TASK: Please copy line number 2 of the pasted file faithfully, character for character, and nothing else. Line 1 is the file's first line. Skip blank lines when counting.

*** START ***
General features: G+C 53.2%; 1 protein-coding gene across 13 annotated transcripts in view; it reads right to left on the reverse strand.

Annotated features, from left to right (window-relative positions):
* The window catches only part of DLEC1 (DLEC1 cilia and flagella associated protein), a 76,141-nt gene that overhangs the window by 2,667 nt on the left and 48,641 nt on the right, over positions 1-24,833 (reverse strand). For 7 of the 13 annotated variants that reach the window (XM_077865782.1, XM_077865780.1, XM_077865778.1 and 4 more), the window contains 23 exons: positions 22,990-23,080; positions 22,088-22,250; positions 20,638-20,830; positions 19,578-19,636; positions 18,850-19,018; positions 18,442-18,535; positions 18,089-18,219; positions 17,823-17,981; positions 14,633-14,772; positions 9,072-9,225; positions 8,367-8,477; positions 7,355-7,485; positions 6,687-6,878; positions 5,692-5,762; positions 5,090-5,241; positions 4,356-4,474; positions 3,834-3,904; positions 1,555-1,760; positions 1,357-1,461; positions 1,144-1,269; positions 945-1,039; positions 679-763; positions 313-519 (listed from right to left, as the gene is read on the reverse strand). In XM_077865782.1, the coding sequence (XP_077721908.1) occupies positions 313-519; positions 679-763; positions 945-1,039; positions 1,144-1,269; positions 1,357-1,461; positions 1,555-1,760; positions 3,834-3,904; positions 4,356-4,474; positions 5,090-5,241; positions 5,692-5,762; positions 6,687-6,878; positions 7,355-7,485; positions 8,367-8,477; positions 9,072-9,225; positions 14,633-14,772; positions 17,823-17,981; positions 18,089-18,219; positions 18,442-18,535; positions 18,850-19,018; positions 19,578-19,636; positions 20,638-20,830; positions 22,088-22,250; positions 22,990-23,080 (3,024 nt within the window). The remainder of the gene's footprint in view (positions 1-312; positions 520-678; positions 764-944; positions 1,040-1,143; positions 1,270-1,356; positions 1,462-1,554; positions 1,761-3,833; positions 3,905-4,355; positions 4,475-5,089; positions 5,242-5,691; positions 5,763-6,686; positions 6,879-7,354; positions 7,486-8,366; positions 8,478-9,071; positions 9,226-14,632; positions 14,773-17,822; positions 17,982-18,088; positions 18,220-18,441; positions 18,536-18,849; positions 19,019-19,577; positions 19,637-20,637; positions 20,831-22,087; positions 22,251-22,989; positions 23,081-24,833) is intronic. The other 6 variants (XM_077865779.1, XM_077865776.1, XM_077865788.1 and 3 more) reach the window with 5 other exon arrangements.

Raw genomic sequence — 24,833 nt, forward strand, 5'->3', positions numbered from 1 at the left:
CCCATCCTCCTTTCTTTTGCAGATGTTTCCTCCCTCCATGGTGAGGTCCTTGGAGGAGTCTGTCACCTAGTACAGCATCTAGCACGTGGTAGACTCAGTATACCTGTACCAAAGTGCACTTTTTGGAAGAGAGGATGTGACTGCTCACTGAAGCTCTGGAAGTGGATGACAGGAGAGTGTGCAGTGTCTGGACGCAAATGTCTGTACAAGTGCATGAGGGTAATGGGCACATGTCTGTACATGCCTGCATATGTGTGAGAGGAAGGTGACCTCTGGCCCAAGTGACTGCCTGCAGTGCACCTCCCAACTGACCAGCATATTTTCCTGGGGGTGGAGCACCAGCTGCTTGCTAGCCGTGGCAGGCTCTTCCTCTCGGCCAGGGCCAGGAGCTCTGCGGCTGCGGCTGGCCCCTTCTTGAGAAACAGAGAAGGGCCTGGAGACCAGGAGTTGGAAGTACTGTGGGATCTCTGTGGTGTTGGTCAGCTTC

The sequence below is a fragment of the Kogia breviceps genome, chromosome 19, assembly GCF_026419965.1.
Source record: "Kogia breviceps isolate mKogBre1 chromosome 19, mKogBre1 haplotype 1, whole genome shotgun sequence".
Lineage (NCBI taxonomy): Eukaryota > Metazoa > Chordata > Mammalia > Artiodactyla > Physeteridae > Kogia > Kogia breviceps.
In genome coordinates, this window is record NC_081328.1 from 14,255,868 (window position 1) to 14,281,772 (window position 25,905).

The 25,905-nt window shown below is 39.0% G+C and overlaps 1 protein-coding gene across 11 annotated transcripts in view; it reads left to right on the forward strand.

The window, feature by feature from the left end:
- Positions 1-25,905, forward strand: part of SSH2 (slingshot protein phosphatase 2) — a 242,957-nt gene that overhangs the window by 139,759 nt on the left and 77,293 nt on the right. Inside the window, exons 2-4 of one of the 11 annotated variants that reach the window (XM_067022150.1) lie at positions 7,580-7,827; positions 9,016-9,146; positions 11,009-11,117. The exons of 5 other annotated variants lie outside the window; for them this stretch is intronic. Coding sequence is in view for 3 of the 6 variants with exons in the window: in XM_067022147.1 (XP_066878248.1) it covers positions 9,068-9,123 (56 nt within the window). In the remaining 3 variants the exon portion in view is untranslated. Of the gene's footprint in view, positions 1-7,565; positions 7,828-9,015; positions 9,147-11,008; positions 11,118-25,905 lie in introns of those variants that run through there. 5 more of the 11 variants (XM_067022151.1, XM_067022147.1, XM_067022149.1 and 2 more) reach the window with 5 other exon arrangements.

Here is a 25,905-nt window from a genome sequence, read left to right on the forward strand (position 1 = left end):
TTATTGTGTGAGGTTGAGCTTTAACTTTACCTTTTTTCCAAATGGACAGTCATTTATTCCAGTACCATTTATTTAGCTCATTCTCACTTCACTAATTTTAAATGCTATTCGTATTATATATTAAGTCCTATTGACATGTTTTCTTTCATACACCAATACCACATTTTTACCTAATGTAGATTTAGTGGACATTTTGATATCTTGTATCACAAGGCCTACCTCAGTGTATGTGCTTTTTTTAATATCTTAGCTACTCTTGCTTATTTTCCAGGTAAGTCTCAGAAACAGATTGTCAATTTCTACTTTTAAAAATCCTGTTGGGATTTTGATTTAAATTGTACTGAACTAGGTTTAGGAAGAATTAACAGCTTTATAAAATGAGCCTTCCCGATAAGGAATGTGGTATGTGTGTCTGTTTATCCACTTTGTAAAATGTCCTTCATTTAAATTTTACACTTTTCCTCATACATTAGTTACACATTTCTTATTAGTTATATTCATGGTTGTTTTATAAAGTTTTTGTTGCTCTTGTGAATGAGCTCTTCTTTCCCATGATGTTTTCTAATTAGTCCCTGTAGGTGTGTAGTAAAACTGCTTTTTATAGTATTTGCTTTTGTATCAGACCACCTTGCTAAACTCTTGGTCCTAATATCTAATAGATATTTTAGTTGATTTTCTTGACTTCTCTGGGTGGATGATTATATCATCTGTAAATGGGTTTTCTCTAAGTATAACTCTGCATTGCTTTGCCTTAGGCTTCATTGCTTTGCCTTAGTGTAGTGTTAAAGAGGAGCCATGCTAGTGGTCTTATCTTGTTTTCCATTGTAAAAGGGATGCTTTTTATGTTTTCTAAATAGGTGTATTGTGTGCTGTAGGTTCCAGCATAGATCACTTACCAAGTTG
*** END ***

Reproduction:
Annotated features, from left to right (window-relative positions):